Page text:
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Sixth-generation farmer has agriculture in his blood

Editor’s note: In this past Monday’s edition we featured a story on a local dairyman who is using a newer technique called no-till farming. Here we present a picture of the farmer himself.
By GAEN MURPHREE
ORWELL — Brad Thomas walks around a field on his Jillian Acres farm off Route 73 West in Orwell, showing some visitors the cover crop he has planted on some of hay fields. Thomas milks cows and farms 465 acres in Orwell and 225 in Rutland County.
Thomases have been farming Vermont soil since before the Civil War, when Brad Thomas’ great-great-great-grandfather first bought land near Rutland. Brad Thomas’ great-great grandfather purchased his first purebred Holstein in 1901.
The family began the Thomas Dairy in 1921, delivering bottles of milk when Thomas’ great-grandfather went house to house in a horse-drawn wagon. Indeed, Thomas Dairy and Monument Farms are the only two remaining bottlers of conventional milk inside Vermont (the other two bottlers are organic milk producers Kimball Brook Farm in North Ferrisburgh and Strafford Creamery in Strafford).
Like his grandfathers before him, Brad Thomas, 52, grew up loving farming and being proud of raising purebred Holsteins.
“When I was young, I couldn’t wait to get out on a tractor and harrow,” said Thomas. “I started driving a tractor when I was really, really young. I remember my mother hollering at my uncle, ‘He’s six years old! He shouldn’t be driving up and down Route 7!’ ”
Twenty-two years ago, as the family business expanded more deeply into the processing, packaging and distributing side of things, Brad Thomas struck out on his own, away from the family dairy, and began farming in Addison County. Today he milks 175 Holsteins and farms on land in Orwell and in Rutland County.
“I grew up around Holstein cattle,” said Thomas. “You don’t see it as much today but when I was growing up and with my grandfather and some of the other older generations there was a prestige that went along with owning purebred Holstein. I guess that was drilled into me at a young age.
“I had a passion for cows — not so much milking them every day because that’s hard work, milking them twice a day, 365 days a year,” he continued. “I’ve done it long enough where I’ve had days and years that you don’t get a day off — and I’m not whining because there’s a lot of farmers out there that don’t get days off. You work when you’re sick, you work when you’re hurt. But I have a lot of fun. I go with my family to a cattle show, and we all show cows and have fun doing it. We don’t have the best cows in the state, but we have really good cows and we’re proud of them.”
A tour of Thomas’ farm reveals a number of farming practices that show Thomas’ insistence on being a good steward of the land.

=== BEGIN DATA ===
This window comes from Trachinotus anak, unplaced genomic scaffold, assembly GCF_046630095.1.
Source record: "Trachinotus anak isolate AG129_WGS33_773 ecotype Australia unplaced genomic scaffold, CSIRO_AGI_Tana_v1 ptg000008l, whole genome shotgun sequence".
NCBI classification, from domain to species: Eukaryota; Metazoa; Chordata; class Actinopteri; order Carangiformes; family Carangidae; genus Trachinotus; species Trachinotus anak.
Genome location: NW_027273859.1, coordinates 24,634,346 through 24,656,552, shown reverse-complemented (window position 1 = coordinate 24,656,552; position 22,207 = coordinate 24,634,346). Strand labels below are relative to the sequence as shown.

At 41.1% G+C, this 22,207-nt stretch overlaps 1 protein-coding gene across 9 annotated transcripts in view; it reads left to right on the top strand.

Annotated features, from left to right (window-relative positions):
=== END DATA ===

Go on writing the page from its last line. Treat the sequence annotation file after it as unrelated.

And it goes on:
A back acreage in a partly marshy, partly wooded area with a stream adjacent that eventually flows into the lake is no longer used for pasture. Cattle are now fenced off from this more sensitive area. Diversion ditches from the cow barns go into a vegetated buffer area that absorbs the nutrients.
Several yards downhill from the cow barns is a new, as yet unused, giant manure pit that exceeds state standards, built with cost-sharing and engineering expertise from the Agency of Agriculture and the Natural Resources Conservation Service. Thomas stressed that manure isn’t waste to farmers but a valuable resource necessary to good crop production. The kinds of mismanagement that allow for run-off into the lake also result in farmers losing the benefit of that asset and having to supplement manure with purchased fertilizer or having poorer crop yields.
Thomas is also among the first to try one of state and federal agronomists’ top recommended approaches for reducing farm run-off into Lake Champlain: no-till corn, coupled with cover cropping.
Thomas has also joined the Champlain Valley Farmers Coalition, which operates in partnership with the UVM Extension office. Like a lot of self-employed business owners Thomas likes working solo, but he sees the coalition as a way for farmers to solve problems together.
And while he’s happy with what no-till is doing for his farm, he’s also happy with what it’s doing for the environment.
“I think that no-till is a good practice for water quality,” Thomas said. “And I think for the most part farmers are trying to do the right thing. There’s a lot of other places phosphorus comes from that is polluting the lake, and there’s a lot of finger pointing going on at farmers, but now we’re in the forefront so we need to clean up our act.
“For the most part farmers are stewards of the land, and they want to do things right,” Thomas continued. “I live here. I’m raising my family here. We enjoy the beauty of Vermont as much as they next guy, and we’d like it to be here for future generations.”

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